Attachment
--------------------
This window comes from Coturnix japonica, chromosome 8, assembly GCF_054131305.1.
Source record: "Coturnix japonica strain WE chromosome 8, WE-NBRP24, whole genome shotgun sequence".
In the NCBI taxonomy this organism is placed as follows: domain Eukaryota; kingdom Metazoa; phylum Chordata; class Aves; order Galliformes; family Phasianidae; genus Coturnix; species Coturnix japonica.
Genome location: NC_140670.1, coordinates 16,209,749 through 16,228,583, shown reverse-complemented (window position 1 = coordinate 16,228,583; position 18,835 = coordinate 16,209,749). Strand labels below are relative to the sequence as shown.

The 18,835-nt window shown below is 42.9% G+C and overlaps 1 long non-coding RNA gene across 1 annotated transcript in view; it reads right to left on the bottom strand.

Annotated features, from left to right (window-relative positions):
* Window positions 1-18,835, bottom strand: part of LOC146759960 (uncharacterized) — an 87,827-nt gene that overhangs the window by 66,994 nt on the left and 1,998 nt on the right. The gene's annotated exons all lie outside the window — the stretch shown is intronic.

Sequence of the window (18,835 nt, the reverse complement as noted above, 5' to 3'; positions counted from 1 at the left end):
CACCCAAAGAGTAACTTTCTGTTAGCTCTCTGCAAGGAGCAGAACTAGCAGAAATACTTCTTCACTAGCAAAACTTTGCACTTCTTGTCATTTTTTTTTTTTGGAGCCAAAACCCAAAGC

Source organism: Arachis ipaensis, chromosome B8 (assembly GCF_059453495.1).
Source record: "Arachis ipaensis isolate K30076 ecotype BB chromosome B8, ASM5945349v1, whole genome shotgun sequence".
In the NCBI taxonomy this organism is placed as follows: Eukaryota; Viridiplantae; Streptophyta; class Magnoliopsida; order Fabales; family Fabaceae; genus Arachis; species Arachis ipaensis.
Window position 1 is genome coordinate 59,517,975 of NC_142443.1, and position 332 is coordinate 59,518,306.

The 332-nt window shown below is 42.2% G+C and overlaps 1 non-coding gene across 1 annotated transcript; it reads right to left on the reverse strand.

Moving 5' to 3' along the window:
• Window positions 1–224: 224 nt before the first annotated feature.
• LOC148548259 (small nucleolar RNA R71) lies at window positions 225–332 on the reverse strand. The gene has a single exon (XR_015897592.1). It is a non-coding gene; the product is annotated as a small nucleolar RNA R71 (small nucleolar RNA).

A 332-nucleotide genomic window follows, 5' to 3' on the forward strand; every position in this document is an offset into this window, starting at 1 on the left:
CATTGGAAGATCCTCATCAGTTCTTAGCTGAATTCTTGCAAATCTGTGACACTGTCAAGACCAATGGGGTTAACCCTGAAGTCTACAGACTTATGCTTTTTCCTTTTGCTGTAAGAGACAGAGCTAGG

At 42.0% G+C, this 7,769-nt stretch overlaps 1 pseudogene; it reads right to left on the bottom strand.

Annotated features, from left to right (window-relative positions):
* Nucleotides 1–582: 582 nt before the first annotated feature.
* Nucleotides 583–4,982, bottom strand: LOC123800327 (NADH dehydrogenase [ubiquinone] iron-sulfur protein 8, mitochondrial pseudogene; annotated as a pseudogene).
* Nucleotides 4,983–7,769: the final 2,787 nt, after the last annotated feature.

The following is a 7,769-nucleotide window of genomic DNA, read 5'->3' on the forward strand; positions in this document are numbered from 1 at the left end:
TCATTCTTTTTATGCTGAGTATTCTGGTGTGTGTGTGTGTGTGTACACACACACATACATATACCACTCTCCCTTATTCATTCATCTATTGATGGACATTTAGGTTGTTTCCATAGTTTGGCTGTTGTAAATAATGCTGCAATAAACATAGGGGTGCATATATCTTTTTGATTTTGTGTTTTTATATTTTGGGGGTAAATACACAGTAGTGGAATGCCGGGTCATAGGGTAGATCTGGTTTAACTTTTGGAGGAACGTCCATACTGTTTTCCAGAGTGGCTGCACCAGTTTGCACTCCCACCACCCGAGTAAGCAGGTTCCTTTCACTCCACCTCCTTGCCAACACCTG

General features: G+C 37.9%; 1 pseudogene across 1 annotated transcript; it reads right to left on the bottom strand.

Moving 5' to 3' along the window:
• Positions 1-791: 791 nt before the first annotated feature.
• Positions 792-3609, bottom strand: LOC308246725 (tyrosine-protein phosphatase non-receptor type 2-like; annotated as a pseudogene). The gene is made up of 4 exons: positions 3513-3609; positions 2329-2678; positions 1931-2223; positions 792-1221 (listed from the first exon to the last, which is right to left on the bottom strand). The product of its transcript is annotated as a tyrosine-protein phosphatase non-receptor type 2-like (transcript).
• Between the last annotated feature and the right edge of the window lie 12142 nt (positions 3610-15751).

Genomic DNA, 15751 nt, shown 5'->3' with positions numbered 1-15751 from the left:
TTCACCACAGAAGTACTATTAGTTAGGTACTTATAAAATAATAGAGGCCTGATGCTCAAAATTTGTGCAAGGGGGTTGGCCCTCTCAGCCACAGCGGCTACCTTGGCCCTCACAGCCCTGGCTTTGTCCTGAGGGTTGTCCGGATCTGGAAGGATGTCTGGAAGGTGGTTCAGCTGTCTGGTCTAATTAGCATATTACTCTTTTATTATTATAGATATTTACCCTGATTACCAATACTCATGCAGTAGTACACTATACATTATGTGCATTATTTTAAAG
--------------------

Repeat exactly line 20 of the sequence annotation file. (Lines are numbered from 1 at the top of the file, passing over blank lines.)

At 42.0% G+C, this 7,769-nt stretch overlaps 1 pseudogene; it reads right to left on the bottom strand.